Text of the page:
Configure those annoying tooltips in Eclipse to only popup on request

Whenever you hover over any piece of code in Eclipse, it pops up a tooltip that displays more information about the item, such as its declaration, variable values or Javadoc information, as in the example below.

Although useful at times, this becomes extremely annoying after a while, especially when you’re using your mouse to browse some code. Popup after popup of unwanted information keeps obscuring your view of the code, leading to some lengthy expletives and big productivity loss. It’s useful information, but not every time all the time, almost like your car’s GPS giving you directions to 10 different places at once while you’re still parked in the driveway.

Luckily there is a way to alleviate the problem and all it takes is changing some preferences in Eclipse. We don’t want to completely disable tooltips (they can be useful), so I’ll show you how to tell Eclipse to bring up the tooltips only when you request them.

Show tooltips only on request

To tell Eclipse to only show tooltips on request, do the following:

  1. Go to Window > Preferences > Java > Editor > Hovers.
  2. Select the Source item in the list. Make sure the entire row is highlighted and that the checkbox is selected.
  3. Move focus to the Pressed key modifier while hovering field, positioning the cursor at the end of the default value Shift. Press and release Ctrl. The value should now read Shift+Ctrl. If you made a mistake, just clear the field by pressing Backspace or Delete and try again.
  4. Select the Combined Hover item in the list.
  5. Move focus to the Pressed key modifier while hovering field and press Shift. The value should now read Shift.
  6. Click Ok to accept the changes.

The preferences should look something like this:

You should now notice the following:

  • If you want to show the Javadoc or the declaration of some element hold down Shift while hovering over the element.
  • Variable values won’t popup automatically anymore. To show a variable’s value in debug mode, press Shift and hover over the variable. This is probably the only time when it’s a bit of a hassle to press Shift, but the pros totally outweigh the cons here as I view variable values a lot less than the number of times annoying tooltips appear.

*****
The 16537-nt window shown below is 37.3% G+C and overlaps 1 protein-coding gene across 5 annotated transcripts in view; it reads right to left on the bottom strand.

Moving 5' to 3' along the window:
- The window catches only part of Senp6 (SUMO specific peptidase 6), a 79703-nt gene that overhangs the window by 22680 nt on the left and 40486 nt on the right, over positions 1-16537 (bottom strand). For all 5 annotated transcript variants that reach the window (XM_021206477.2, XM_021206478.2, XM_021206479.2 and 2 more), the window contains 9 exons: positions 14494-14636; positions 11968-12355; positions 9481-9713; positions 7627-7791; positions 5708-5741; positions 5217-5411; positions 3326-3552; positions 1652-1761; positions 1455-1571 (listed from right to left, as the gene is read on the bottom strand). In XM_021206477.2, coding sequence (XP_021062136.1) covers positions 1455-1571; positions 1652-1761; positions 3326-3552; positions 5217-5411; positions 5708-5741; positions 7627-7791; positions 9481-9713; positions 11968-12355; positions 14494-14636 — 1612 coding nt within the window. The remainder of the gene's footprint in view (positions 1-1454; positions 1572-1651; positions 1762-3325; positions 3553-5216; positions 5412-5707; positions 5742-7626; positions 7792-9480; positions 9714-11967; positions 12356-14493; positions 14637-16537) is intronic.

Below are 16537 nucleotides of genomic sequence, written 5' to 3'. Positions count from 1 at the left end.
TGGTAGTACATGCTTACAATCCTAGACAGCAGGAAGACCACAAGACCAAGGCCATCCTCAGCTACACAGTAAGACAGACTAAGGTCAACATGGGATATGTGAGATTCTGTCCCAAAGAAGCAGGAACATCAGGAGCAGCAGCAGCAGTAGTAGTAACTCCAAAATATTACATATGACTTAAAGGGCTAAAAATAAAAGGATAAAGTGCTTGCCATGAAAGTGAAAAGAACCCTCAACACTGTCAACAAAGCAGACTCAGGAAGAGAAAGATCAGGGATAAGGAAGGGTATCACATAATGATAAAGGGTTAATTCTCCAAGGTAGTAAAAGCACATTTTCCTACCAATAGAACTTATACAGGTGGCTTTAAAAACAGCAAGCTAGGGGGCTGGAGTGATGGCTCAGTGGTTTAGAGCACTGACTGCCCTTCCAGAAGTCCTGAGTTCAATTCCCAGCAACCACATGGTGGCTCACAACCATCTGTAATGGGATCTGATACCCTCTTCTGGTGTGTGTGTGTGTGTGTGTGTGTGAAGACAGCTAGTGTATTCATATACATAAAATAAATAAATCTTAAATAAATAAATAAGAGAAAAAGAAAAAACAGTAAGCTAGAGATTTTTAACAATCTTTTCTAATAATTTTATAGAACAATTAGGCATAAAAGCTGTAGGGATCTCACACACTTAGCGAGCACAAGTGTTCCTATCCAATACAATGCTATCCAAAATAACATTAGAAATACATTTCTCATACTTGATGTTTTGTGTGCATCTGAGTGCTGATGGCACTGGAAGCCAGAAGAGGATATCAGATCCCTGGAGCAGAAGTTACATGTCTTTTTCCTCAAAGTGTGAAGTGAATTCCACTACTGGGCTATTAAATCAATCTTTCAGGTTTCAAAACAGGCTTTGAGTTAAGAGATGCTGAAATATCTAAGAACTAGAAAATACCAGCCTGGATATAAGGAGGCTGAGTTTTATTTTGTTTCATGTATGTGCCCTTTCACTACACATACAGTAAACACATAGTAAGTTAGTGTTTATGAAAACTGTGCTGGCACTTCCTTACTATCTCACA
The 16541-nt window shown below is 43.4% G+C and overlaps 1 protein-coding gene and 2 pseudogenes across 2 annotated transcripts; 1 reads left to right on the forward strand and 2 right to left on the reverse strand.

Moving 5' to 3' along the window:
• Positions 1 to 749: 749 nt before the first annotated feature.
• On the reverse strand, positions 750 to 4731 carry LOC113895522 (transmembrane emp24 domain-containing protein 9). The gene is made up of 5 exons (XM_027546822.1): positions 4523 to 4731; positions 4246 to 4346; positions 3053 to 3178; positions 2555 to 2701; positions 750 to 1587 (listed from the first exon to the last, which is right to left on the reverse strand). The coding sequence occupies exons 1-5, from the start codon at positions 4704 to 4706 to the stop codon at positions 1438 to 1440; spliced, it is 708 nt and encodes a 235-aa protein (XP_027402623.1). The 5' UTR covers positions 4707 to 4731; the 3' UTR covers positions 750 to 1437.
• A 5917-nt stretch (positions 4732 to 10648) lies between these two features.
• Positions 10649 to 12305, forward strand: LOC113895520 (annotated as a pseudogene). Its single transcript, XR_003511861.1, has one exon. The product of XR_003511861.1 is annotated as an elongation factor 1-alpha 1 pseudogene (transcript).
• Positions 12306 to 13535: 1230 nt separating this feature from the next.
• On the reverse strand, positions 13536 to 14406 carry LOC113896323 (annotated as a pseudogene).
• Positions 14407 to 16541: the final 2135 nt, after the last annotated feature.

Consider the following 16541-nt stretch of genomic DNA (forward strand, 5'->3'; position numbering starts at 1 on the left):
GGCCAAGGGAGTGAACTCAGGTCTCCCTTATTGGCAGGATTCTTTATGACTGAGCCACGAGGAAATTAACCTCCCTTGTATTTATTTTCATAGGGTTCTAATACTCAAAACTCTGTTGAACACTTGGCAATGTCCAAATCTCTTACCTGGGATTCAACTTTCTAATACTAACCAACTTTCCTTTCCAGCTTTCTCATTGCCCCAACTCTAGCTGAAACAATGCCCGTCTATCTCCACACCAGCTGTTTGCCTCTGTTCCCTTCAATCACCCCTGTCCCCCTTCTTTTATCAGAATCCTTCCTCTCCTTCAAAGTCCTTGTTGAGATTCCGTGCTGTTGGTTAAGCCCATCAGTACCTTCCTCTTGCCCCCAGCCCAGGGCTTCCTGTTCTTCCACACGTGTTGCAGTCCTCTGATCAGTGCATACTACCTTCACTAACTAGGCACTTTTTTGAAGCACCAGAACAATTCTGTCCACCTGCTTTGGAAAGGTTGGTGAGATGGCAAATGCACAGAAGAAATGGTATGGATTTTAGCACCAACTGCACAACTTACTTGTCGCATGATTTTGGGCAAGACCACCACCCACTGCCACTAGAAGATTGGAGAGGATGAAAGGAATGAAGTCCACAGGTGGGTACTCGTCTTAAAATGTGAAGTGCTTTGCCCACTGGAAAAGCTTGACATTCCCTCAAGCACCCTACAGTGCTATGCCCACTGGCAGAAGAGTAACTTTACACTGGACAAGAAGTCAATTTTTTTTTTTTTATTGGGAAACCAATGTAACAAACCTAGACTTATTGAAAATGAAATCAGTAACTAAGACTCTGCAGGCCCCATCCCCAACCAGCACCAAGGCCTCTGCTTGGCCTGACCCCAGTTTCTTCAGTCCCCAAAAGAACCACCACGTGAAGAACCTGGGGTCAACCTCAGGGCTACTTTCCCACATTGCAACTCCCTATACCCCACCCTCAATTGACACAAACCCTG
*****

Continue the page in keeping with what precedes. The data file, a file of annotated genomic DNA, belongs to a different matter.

• If you want to show a quick preview of a method’s code, press Ctrl+Shift and hover over the method. This is a nice feature combined with the tooltip enrichment Eclipse provides, so you can view a method’s code in a scrollable tooltip without having to navigate to the method and back again.

Other options – configure, disable or use the keyboard

You can, of course, choose your own modifier keys in Preferences, but these are the ones I found that work the best, especially given that Ctrl and a click is a way to go to an element’s declaration or implementation in Eclipse. I’ve found Shift to conflict the least with existing features and easy enough to use on a frequent basis. Keep in mind that 2 hovers can’t share the same modifier key (which is why we reassigned the Source hover to use Shift+Ctrl).

You can also disable tooltips completely by deselecting the Combined Hover checkbox in the preference above, but I’ve found the Shift key to be a nice middle ground so keep it enabled.

To get similar information using the keyboard, press F2 while the cursor’s positioned on the code. To show variable values in debug mode, press Ctrl+Shift+D. A nice tip if you’ve disabled tooltips completely.

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8 thoughts on “Configure those annoying tooltips in Eclipse to only popup on request

    • Thanks for pointing that out, christian. Apparently this is a WordPress.com feature called mShots, enabled by default on all WordPress.com blogs. I never knew that (a) it was enabled and (b) I could disable it for the blog. It should now be disabled.

      I normally disable the snapshot previews globally on WordPress blogs (Turn Site Previews Off), so never really noticed it on my blog. But this is only per browser/client and until you pointed it out, I never thought that it was an option you could set per blog.

      And as I point out in the post, the popups in Eclipse are useful, but just not all the time. I’d say I normally only use them 5-10% of the time, so the rest of the time they’re just in the way.

      Thanks again for the comment.

  1. Thank YOU, I was about to go crazy over this (who in their right mind leaves something so annoying in a product for years anyway?)

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